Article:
There are short items on charity and fund-raising events, along with lots of photos of those attending. A vet writes a column which, as a dog owner, is interesting to scan through. A regular 2 page fashion article is always worth a quick read (just to keep my finger on the style pulse, you understand). An actor from the TV soap Hollyoaks, who lives in our town, writes each month about date nights with his TV presenter wife at the local eateries. (Confession: I’ve never watched Hollyoaks or seen her on Good Morning Britain).

There are ads for houses, private schools, solicitors specialising in divorce, gardening services, teeth whitening and personal trainers, but by far my favourite is the regular 2 page ad, in full colour, of the spa clinic which offers special skin tightening procedures.

A whole page, in colour, shows before and after pictures of eye contours, chins and jawlines, torsos, tummies, knees and upper arms. It brings out the child in me. I used to like those “Spot the Difference” pictures in comics, and I happily inspect the gallery of photographed body parts, trying to see how each “before” shot has progressed in the “after” image. Heaven knows how much the procedures cost – they won’t be cheap!

The photographs above are of myself and my daughter in the famous Café Landtmann in Vienna, frequented by Freud and Mahler over a century ago. The first (specially posed of course) is before we had coffee and cake; the second is after we’d had coffee and cake.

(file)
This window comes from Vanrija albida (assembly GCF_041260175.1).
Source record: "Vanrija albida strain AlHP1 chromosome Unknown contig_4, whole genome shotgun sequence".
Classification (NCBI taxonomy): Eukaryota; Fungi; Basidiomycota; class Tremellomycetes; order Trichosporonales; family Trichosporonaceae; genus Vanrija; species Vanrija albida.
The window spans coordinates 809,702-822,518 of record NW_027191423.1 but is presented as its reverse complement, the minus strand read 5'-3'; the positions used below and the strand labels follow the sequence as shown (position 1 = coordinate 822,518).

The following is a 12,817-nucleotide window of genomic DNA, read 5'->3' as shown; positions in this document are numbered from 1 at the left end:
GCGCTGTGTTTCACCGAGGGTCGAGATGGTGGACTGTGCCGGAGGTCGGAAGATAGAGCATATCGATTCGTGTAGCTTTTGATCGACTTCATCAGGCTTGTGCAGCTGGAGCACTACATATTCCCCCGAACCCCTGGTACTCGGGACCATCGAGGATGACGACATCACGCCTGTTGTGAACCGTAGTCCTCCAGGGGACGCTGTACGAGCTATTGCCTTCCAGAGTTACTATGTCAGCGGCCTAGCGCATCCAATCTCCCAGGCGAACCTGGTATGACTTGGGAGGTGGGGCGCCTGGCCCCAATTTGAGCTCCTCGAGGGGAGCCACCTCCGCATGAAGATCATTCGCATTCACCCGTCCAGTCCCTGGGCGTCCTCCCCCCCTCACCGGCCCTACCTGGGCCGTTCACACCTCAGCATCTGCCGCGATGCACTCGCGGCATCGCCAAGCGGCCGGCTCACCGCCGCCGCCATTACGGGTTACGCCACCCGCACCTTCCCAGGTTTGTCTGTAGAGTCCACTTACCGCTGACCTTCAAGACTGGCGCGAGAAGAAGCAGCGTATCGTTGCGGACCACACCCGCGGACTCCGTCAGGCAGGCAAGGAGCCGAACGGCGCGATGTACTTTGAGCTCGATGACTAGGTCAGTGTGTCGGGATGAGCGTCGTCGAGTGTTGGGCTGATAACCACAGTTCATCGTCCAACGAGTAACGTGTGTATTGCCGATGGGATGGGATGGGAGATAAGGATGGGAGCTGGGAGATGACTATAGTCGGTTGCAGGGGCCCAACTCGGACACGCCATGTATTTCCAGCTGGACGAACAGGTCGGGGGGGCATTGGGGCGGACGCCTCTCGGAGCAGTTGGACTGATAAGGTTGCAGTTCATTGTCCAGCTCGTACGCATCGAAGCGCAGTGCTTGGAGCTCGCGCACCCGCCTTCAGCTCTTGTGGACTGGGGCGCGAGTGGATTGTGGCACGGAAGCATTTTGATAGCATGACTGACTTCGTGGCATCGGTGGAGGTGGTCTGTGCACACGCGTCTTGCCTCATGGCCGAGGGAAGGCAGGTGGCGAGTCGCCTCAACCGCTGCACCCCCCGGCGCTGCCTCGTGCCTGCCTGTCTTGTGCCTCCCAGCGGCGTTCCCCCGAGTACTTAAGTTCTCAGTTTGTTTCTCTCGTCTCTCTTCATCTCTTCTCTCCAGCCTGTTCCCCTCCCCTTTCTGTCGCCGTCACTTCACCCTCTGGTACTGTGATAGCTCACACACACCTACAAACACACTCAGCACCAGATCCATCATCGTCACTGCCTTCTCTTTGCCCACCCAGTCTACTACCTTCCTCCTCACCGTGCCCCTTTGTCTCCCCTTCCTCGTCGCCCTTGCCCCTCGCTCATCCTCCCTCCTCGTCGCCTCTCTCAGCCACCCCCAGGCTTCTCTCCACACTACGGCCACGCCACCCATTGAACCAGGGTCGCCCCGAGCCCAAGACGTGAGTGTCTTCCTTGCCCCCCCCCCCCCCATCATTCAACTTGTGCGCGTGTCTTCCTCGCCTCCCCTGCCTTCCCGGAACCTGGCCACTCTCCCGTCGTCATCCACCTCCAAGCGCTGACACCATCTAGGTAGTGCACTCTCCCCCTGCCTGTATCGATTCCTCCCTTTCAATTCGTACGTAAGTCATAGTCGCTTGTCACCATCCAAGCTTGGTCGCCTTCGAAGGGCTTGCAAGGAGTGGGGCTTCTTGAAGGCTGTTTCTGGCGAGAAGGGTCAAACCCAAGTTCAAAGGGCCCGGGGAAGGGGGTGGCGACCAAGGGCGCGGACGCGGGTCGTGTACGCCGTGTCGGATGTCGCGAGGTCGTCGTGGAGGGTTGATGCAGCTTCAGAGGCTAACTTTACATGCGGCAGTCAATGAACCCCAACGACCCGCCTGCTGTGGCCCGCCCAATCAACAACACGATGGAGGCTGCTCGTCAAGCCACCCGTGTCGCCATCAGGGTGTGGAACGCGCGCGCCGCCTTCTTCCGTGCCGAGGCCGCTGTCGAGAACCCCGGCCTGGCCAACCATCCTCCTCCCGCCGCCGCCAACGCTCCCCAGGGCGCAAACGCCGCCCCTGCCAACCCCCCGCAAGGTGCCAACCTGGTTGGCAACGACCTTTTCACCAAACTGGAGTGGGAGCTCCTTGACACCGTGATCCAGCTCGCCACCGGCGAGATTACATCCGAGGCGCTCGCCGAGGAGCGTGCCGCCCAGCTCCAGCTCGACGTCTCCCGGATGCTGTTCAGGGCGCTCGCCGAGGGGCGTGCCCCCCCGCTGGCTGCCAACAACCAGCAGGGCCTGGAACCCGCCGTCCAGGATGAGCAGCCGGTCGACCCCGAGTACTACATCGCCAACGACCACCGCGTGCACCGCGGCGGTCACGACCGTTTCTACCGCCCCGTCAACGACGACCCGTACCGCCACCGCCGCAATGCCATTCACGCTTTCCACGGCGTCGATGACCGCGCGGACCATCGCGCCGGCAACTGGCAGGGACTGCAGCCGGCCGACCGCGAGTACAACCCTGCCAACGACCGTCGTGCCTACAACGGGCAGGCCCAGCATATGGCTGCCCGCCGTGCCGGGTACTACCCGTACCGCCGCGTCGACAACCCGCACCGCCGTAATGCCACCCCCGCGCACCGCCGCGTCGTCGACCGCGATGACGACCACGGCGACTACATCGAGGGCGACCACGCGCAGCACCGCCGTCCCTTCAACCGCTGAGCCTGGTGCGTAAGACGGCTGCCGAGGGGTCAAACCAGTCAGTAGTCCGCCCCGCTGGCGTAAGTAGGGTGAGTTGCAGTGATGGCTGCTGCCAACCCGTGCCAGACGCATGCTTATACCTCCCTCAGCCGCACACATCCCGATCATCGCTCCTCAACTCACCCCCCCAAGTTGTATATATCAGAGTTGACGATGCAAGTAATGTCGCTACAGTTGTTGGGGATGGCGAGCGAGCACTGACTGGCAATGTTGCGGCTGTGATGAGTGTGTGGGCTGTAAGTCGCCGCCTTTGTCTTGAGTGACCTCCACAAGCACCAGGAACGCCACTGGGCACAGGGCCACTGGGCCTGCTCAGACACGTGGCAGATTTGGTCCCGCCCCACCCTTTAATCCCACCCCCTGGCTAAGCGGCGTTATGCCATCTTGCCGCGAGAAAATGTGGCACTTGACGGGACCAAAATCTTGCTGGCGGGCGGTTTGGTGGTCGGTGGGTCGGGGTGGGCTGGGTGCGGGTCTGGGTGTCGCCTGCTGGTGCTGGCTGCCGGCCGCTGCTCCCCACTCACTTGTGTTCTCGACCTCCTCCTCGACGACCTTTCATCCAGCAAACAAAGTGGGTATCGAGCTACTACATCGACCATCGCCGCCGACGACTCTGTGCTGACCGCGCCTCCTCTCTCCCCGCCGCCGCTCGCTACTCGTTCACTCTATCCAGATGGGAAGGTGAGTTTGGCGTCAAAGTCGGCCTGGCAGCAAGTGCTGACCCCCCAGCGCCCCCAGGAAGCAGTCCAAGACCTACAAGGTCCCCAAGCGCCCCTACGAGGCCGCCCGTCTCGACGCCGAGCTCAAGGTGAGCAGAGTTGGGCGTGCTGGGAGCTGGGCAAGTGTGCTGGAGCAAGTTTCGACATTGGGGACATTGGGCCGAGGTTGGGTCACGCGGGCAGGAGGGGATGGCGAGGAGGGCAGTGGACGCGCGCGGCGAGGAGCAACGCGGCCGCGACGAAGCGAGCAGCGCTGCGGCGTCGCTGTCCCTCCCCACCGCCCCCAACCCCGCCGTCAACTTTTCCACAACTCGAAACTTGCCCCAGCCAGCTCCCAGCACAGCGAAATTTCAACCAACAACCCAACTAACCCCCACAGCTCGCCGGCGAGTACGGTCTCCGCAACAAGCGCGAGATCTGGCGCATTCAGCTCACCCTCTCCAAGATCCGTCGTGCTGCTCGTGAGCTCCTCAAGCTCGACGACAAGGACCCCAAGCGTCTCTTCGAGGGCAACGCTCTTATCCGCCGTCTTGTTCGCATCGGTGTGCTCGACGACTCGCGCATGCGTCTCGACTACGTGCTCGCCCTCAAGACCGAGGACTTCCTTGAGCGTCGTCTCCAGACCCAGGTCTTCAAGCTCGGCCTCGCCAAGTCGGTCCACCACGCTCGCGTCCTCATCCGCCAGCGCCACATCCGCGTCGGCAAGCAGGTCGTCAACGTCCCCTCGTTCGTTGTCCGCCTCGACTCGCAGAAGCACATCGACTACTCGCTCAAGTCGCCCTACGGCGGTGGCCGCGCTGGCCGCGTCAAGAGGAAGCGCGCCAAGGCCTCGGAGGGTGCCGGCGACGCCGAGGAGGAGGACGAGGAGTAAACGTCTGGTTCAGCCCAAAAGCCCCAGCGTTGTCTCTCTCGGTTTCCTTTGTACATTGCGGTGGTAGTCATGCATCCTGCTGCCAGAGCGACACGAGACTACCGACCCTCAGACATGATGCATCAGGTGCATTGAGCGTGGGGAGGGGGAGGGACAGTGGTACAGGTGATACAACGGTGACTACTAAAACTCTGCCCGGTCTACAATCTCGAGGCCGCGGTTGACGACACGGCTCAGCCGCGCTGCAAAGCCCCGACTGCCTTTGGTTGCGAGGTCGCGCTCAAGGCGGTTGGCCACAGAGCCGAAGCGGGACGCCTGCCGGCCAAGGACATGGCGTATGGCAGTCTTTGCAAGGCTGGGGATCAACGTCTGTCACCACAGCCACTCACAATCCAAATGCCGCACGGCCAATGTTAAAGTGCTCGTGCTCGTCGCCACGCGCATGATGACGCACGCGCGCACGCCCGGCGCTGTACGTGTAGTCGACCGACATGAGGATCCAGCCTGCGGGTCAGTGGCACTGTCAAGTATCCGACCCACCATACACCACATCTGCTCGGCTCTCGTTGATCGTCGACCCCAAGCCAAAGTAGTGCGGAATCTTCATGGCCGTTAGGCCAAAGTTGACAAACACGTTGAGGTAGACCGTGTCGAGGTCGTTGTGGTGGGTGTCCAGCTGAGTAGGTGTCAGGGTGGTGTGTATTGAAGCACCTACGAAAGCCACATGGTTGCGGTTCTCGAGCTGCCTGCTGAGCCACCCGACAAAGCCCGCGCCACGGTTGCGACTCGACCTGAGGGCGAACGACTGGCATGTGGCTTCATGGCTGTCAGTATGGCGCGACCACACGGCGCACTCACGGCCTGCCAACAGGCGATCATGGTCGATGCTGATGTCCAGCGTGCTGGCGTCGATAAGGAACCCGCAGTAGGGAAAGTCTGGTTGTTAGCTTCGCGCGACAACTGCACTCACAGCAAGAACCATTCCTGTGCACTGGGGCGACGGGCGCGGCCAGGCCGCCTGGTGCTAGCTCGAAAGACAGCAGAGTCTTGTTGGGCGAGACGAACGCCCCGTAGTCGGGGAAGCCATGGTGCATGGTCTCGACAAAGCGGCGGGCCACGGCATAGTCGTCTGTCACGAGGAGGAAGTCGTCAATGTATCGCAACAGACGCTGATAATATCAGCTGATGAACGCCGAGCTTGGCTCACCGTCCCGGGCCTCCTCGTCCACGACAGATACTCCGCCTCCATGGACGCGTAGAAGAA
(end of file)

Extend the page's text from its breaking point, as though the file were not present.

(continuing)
Mark Twain said, “Wrinkles should merely indicate where smiles have been”. That coffee and cake treatment was very good value.

Lemon tree, very pretty

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Visiting family in Houston last year we saw, with some dismay, that the lemon tree we’d bought and planted in their garden was in a very sad and sorry state. An unexpected and uncharacteristic very cold snap one night had got to it and most of its leaves had frozen and shrivelled.

This winter it had been coddled in advance of any cold weather and covered in a protective blanket. When we arrived, the blanket was off, warmer weather had prevailed and the tree was looking very healthy.

Bursting with blossom, it smelled delicious. A bee was visiting the flowers and pollinating, and there is already an as yet unripened lemon hanging on one of the lower branches.

Seeing the tree in bloom reminds me of the words of a song:

Lemon tree very pretty

And the lemon flower sweet,

But the fruit of the poor lemon

Is impossible to eat.

I challenge that – the previous year there were enough lemons to make a couple of lemon meringue pies!

 

Cream Tea: Devon or Cornwall style?

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Sitting in a cafe recently, virtuously sharing a large scone with jam and cream with my other half, we fell into conversation with a nearby couple over which should be spread on the scone first – jam or cream?

If it’s cream first and then jam, it’s the “official” Devon way; it it’s jam topped by cream, that’s the way it’s done in Cornwall.

The photo was taken in Devon, and it looks like we got it right with jam on cream. But now I’m not sure which way I usually prepare my scone prior to sinking my fangs into it – I just do it.

I think it’s the Cornish way, but in the spirit of research and accuracy, I really think I need to test this out for myself sometime in the near future!